What makes data clean? You may not be able to name those qualities, but you likely know messy data when you see it. In this blog post, we’ll look at a frequent offender: unpivoted data. You’ll learn what this is, how it can make for “tidier” data, and how to unpivot in Excel Power Query, R, and Python.
For more on replicating and building upon your Excel work in Python and R, check out my book Advancing into Analytics.
We will use the Wholesale Customers dataset from the inimitable UC Irvine Machine Learning Repository. You will see that it has sales amounts for different departments along the columns plus some other attributes.
Let’s say we wanted to get total sales by region from this data. How would you do it? I for one would use a PivotTable… but I ran into a problem doing that, as seen here:
The issue is that each department is considered its own variable. I don’t just want to know the total for milk versus frozen, I want to know the total, total.
So what exactly is going wrong here? To answer, we’ll use statistical programmer extraordinaire Hadley Wickham’s conception of tidy data. One of the principles:
Each variable must have its own column.
Rule 1 of what makes data “tidy”
In this case,
Milk, and so on shouldn’t be their own variables — they are, after all, measuring the same thing, sales.
To “tidy” this data, we want to turn the seven columns starting at
Fresh into two:
Sales. If you think about the shape of the dataset, it’s as if we are converting it from “wide and short” to “narrow and long.” This is known as unpivoting data.
As I like to emphasize, steps like unpivoting are relevant regardless of the program you’re working in. Here we’ll reproduce the same solution in Excel Power Query, R, and Python. Which tool you end up using for a real life project has to do with many circumstances, including which slice of the data analytics stack is best served to meet the objective.
Excel Power Query
We’ll first tackle the unpivot in Excel, particularly using Power Query. To follow along, you can download a copy of the workbook featured previously by clicking the first icon on the bottom-right of the pane. (This file also contains a solution worksheet, so no peeking!)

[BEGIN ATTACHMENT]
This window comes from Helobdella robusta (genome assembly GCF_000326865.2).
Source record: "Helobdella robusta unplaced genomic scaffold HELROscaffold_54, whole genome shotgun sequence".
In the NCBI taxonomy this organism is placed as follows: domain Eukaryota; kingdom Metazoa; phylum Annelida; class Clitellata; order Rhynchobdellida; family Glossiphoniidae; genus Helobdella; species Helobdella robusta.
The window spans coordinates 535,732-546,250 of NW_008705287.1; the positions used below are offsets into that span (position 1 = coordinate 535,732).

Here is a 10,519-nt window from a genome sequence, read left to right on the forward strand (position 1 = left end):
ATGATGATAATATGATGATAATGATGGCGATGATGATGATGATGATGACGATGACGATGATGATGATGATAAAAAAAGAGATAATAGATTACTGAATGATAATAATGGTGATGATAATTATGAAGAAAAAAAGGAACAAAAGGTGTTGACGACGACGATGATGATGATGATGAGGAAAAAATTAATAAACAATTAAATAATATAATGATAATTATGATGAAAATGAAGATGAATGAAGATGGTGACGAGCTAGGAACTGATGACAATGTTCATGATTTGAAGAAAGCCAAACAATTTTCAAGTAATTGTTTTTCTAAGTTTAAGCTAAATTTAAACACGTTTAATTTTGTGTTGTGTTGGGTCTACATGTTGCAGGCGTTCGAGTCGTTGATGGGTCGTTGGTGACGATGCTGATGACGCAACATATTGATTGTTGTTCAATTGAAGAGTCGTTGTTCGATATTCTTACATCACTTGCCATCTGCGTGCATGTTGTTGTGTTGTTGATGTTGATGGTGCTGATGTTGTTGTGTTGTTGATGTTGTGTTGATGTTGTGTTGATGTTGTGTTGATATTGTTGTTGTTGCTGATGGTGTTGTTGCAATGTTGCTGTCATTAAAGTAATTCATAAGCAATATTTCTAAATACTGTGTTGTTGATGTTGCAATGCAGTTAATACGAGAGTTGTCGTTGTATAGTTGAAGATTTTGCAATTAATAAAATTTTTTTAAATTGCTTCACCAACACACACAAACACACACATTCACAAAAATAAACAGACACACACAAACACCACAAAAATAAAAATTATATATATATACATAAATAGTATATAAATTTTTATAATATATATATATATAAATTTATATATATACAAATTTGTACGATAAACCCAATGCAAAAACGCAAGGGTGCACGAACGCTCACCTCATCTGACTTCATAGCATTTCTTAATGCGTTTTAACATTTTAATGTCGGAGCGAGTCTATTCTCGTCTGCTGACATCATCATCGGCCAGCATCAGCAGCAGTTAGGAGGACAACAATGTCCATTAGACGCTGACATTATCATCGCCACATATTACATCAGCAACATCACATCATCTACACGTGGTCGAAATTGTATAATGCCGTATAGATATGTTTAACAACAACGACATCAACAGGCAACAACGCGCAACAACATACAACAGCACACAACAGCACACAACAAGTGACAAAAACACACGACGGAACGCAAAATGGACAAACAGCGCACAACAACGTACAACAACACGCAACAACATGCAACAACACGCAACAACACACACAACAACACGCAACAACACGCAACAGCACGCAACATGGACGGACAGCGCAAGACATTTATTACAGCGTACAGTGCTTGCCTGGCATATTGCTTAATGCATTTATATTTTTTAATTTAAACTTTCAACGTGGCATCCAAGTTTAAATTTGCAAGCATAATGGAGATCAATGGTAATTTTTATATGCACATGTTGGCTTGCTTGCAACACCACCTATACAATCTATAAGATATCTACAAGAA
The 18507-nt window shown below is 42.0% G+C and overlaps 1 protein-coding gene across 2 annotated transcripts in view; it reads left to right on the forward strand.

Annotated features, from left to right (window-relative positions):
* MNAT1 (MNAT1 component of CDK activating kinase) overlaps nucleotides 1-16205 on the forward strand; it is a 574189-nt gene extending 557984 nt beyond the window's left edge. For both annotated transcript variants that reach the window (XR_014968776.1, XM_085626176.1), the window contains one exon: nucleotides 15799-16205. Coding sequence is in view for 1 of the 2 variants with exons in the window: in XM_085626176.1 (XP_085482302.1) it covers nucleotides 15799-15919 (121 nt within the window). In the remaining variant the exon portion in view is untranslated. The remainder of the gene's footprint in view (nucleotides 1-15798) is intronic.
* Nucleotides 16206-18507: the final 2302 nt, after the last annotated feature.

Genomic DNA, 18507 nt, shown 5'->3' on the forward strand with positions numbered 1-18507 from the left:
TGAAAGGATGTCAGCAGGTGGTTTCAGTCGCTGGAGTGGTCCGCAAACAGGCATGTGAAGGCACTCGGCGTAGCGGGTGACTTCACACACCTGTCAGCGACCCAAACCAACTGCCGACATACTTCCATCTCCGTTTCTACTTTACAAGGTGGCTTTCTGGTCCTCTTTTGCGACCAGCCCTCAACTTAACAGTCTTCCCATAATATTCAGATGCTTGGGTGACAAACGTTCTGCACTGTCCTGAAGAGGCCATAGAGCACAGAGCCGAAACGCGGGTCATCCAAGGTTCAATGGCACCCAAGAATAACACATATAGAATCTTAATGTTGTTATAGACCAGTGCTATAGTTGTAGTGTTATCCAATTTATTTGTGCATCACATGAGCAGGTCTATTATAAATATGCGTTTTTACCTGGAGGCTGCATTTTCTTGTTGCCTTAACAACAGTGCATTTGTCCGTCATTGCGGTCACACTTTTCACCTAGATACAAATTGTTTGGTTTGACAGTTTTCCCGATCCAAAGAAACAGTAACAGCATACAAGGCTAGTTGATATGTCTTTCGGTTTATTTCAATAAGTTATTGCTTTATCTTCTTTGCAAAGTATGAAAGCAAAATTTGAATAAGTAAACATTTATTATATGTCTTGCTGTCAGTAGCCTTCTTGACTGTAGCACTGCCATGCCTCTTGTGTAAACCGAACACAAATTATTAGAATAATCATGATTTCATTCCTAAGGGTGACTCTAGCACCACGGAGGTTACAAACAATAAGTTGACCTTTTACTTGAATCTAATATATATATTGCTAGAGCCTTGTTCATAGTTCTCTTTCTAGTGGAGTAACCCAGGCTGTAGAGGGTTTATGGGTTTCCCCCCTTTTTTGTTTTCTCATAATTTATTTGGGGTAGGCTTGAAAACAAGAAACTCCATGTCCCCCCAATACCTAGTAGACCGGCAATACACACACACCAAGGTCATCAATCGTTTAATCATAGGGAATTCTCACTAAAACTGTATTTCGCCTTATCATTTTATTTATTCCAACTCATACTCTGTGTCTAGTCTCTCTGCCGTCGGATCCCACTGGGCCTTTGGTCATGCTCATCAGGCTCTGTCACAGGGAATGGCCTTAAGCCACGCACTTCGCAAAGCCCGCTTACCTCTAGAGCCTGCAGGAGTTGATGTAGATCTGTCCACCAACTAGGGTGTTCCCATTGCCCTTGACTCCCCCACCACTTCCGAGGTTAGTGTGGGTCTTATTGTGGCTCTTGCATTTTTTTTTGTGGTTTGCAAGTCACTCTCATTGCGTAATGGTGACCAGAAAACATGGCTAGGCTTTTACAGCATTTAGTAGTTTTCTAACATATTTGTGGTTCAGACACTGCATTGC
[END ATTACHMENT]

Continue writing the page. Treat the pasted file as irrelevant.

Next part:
Click anywhere inside the dataset on the raw-data worksheet and from the ribbon go to Data > From Table/Range.
This will open up the Power Query editor. You will now see the dataset in the center of your screen. Hold down the Ctrl key and select the first two variables,
Region. Right-click and select Unpivot Other Columns:
By default, Power Query named the two resulting columns (and we wanted two!)
Value. Let’s rename them to our preferred
Sales. Finally, we’ll admire our work inside of an Excel worksheet by selecting “Close & Load” from the ribbon.
Once loaded back to Excel you will see something like this:
For R, we will use
tidyr, a core
tidyverse package. In particular, the
pivot_longer() function to “lengthen” data. Check out the. To run R with Jupyter Notebooks on your machine as done below, follow these steps from Anaconda.
You’ll notice that the number of rows and columns in the unpivoted R dataset are the same as those in Excel. Nice work!
Yet again, we retrieve the same data.
Many languages, one goal
I find it helpful to emphasize to data newcomers that even though each tool has its own way of working with data, with its strengths and weaknesses, the “grammar” of how to work with data remains consistent. For example, whether we unpivot a dataset in Excel, R or Python, we should get the same results (and did).
What data cleaning tasks do you find particularly easier to perform with one of these tools? Or are they about the same? Or, do you want to check out Advancing into Analytics first to learn the basics of data analysis in these three tools? Let me know in the comments.